<div class="literalblock">
<div class="content">
-<pre><code>&lt;linus&gt; The recency ordering (which is basically: put objects
+<pre><tt>&lt;linus&gt; The recency ordering (which is basically: put objects
_physically_ into the pack in the order that they are
- "reachable" from the head) is important.</code></pre>
+ "reachable" from the head) is important.</tt></pre>
</div></div>
<div class="literalblock">
<div class="content">
-<pre><code>&lt;njs`&gt; okay</code></pre>
+<pre><tt>&lt;njs`&gt; okay</tt></pre>
</div></div>
<div class="literalblock">
<div class="content">
-<pre><code>&lt;linus&gt; It's important because that's the thing that gives packs
+<pre><tt>&lt;linus&gt; It's important because that's the thing that gives packs
good locality. It keeps the objects close to the head (whether
they are old or new, but they are _reachable_ from the head)
at the head of the pack. So packs actually have absolutely
- _wonderful_ IO patterns.</code></pre>
+ _wonderful_ IO patterns.</tt></pre>
</div></div>
<div class="paragraph"><p>Read that again, because it is important.</p></div>
<div class="literalblock">
<div class="content">
-<pre><code>&lt;linus&gt; But recency ordering is totally useless for deciding how
+<pre><tt>&lt;linus&gt; But recency ordering is totally useless for deciding how
to actually generate the deltas, so the delta ordering is
- something else.</code></pre>
+ something else.</tt></pre>
</div></div>
<div class="literalblock">
<div class="content">
-<pre><code>The delta ordering is (wait for it):
+<pre><tt>The delta ordering is (wait for it):
- first sort by the "basename" of the object, as defined by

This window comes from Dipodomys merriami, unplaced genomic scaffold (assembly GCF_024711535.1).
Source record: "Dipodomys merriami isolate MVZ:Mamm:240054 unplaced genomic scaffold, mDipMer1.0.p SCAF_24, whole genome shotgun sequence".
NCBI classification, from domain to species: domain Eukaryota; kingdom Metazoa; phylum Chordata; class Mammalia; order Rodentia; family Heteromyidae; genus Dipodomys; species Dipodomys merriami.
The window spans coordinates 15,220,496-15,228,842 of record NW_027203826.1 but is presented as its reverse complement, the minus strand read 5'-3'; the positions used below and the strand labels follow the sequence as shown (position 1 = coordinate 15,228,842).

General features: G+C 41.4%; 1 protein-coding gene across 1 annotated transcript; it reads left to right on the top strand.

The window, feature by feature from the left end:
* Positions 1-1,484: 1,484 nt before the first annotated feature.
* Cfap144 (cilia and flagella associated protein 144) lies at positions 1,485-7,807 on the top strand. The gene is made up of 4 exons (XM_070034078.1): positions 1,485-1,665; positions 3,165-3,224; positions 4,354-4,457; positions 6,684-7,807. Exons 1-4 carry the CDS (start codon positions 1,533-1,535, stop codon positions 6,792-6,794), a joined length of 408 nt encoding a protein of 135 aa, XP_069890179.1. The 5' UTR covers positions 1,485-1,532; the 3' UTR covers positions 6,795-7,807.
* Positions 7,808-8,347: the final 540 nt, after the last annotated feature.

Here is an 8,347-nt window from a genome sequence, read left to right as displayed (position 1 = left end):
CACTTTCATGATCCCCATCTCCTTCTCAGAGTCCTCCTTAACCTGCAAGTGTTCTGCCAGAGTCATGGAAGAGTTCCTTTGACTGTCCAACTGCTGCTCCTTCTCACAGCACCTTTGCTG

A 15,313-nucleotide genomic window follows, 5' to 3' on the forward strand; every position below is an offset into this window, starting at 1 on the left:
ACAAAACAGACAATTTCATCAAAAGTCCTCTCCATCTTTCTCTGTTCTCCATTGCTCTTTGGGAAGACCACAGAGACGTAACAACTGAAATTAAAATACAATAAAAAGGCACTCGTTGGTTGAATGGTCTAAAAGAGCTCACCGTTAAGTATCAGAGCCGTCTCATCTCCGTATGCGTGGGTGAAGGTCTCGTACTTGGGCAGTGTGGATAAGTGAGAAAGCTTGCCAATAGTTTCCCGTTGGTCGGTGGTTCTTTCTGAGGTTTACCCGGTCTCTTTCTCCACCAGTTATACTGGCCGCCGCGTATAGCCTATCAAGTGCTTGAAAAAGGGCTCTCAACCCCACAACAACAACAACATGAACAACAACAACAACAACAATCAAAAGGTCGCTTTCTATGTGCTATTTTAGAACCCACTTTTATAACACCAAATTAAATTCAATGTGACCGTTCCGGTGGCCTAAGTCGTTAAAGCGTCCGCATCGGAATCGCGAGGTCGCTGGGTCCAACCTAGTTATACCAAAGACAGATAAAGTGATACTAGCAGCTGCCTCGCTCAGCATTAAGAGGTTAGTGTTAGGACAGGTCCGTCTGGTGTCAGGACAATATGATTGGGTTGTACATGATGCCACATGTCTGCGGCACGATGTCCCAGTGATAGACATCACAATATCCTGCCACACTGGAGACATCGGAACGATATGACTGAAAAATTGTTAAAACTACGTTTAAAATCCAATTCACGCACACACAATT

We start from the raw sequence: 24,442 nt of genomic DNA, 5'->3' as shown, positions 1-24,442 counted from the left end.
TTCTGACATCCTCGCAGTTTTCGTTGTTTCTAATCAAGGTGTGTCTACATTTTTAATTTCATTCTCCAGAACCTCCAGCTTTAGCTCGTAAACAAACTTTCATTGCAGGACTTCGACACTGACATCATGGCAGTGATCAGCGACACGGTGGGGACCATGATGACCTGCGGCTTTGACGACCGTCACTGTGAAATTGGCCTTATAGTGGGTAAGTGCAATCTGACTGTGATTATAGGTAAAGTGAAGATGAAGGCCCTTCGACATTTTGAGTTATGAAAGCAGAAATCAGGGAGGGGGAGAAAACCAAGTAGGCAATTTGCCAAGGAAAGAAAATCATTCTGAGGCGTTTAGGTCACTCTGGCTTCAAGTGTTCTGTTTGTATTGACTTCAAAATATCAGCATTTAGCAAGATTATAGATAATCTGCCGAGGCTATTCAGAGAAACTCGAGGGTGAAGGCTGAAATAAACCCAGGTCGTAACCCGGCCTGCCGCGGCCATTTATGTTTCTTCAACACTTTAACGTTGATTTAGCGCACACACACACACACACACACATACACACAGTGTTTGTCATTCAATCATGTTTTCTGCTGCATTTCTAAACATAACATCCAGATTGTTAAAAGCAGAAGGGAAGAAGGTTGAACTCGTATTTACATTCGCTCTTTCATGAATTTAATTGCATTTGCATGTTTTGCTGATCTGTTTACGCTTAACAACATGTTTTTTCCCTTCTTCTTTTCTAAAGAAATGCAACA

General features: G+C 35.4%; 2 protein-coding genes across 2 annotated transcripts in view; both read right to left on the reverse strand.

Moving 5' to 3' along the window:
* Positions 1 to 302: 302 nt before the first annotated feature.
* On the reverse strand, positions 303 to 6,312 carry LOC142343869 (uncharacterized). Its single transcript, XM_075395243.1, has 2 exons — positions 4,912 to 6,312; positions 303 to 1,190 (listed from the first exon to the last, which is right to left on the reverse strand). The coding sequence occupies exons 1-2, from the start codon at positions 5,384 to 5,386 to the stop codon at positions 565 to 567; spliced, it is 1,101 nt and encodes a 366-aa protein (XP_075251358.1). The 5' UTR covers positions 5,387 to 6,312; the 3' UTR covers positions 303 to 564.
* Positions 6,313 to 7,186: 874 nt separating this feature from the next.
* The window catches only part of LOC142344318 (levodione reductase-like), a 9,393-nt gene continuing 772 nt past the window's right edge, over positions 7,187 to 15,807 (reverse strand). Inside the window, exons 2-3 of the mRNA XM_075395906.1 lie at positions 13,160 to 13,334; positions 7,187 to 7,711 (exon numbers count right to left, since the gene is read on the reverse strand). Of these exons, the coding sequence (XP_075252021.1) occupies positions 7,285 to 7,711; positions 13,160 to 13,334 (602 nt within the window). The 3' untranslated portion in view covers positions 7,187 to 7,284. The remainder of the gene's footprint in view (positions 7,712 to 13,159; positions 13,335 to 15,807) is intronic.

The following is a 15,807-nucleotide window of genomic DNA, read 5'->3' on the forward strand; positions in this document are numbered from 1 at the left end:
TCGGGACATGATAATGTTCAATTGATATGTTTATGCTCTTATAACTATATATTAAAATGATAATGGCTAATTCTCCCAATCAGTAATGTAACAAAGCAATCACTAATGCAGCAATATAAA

the name the object was _first_ reached through when
generating the object list
- within the same basename, sort by size of the object
-- but always sort different types separately (commits first).</code></pre>
+- but always sort different types separately (commits first).</tt></pre>
</div></div>
<div class="literalblock">
<div class="content">
-<pre><code>That's not exactly it, but it's very close.</code></pre>
+<pre><tt>That's not exactly it, but it's very close.</tt></pre>
</div></div>
<div class="literalblock">
<div class="content">
-<pre><code>&lt;njs`&gt; The "_first_ reached" thing is not too important, just you
+<pre><tt>&lt;njs`&gt; The "_first_ reached" thing is not too important, just you
need some way to break ties since the same objects may be
- reachable many ways, yes?</code></pre>
+ reachable many ways, yes?</tt></pre>
</div></div>
<div class="paragraph"><p>And as if to clarify:</p></div>
<div class="literalblock">
<div class="content">
-<pre><code>&lt;linus&gt; The point is that it's all really just any random
+<pre><tt>&lt;linus&gt; The point is that it's all really just any random
heuristic, and the ordering is totally unimportant for
correctness, but it helps a lot if the heuristic gives